Sam Boyd

Sam Boyd is a former assistant web editor at the Prospect

Recent Articles


Noted without comment: He dismissed the notion that his pick would be tainted by the cloud of a federal investigation hanging over his administration. Blagojevich says there is no cloud hanging over him, only "sunshine." On a more serious note, the fact that Blagojevich is talking to Jesse Jackson Jr. doesn't mean much: After all, even if he has decided not to pick Jackson, Blagojevich still benefits from making a show of considering him. Previous Obama -replacement coverage here . --Sam Boyd


Rich Miller and Larry Handlin point out that retired Illinois State Senate President Emil Jones has some serious problems of his own that might make him a poor choice to replace Obama in the U.S. Senate. Miller makes the case : So, his wife’s redesignation to get a pay raise, his stepson’s millions of dollars in state contracts, his son’s last-minute appointment to the ballot, “food stamps,” “pay raise,” recall, multitudinous failures on his supposedly pet issue of school funding reform, etc., etc., etc., etc., etc. are all nothing to be concerned with? The man is probably the single most reviled politician in Illinois next to Todd Stroger . The point of my original post was less a defense of Jones than an argument that the safest Senate choice for Gov. Blagojevich seems to be a black candidate who won't run again -- simultaneously avoiding angering black voters, whom Blago will need in a primary if he wants to be reelected, and earning some good will form those who've argued that a...


Gov. Rod Blagojevich has given his longest and most detailed interview so far about who will replace Obama in the Senate to Lynn Sweet , but it just ends up making the picture less clear (for a roundup of some possible candidates see this piece by Adam Doster ). First of all, Blago denies that he's ruled out a two-year placeholder appointment as Rep. Louis Gutierrez claimed last week, though he does say he'd prefer not to go that route. Also, he doesn't sound so keen on Jesse Jackson Jr. : "He's got a right to do it," Blagojevich said, "and he obviously believes in himself as a candidate for the United States Senate and his public campaign is, you know, something he obviously believes appropriate and helpful, and all power to him." The two will meet soon to discuss the appointment, however. And Blagojevich will certainly get a lot of heat if he doesn't pick a black person for the seat. Rich Miller at the Capitol Fax Blog has some choice quotes , including this one from the always-...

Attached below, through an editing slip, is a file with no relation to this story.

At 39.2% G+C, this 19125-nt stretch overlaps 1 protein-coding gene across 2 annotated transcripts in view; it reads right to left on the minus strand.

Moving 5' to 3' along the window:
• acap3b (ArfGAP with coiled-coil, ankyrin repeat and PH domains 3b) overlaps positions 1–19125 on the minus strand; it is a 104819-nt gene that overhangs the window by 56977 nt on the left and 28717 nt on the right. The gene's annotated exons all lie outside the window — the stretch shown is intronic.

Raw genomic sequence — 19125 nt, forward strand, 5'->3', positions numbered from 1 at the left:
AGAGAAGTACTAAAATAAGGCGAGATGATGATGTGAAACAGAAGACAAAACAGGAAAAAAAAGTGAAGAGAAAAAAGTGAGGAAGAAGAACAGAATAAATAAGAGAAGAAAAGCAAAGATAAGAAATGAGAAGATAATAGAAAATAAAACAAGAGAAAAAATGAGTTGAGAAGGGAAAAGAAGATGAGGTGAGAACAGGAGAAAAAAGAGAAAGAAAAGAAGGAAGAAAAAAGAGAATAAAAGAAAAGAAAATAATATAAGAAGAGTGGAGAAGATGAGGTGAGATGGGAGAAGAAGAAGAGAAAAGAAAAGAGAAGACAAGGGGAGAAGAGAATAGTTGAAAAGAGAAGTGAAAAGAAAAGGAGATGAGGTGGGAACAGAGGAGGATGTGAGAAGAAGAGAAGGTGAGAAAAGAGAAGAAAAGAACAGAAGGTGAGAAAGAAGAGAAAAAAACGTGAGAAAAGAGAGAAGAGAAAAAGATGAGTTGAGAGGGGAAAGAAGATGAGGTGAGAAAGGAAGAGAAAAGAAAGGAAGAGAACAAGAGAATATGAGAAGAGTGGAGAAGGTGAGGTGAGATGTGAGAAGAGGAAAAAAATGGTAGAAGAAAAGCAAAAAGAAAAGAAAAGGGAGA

Politico reports on a new statement by Alaska Sen. Lisa Murkowski , who warns Sarah Palin not to challenge her for the GOP nomination when Murkowski runs for reelection in 2010. Assuming Palin could win (not a sure thing, but probably more likely than not given Murkowski's ethical issues ) would that help Palin win the GOP presidential nomination in 2012? I doubt it. First of all, the Senate primary would be distracting. While it would keep Palin in the public eye, she'd be in the public eye attacking a fellow Republican -- and one who hasn't fallen to the Dick Cheney -like levels of unpopularity that her father, former Gov. Frank Murkowski , reached before he was defeated in the 2006 Republican gubernatorial primary by ... Sarah Palin. And if Palin won a race against the junior Murkowski, some Republicans would surely see her as selfish, destroying the little seniority Alaska has in the Senate and ending the career of an able Republican solely for personal gain -- not helpful when...


Rep. Luis Gutierrez said yesterday that he was asked by Gov. Blagojevich if he'd like to be appointed to Obama's Senate seat, but declined because the governor wanted someone who would run for reelection in 2010. If that's true, it probably rules out Emil Jones as a candidate. Valerie Jarett also seems to have taken herself out of contention. It also probably means Jesse Jackson Jr . has a better shot at the seat than I might have thought. That's because, if Blagojevich did want to pick Guttierrez, it suggests he's looking to shore up support among non-white Democrats for a reelection bid -- support he certainly would need given his abysmal approval ratings (and there aren't any other plausible Latino picks that I know of). For more on the other potential picks, see Adam Doster 's piece on the main site. On an related note, Guttierrez's willingness to serve for two years but no longer is curious, until you consider that Chicago Mayor Richard M. Daley is up for reelection in 2011...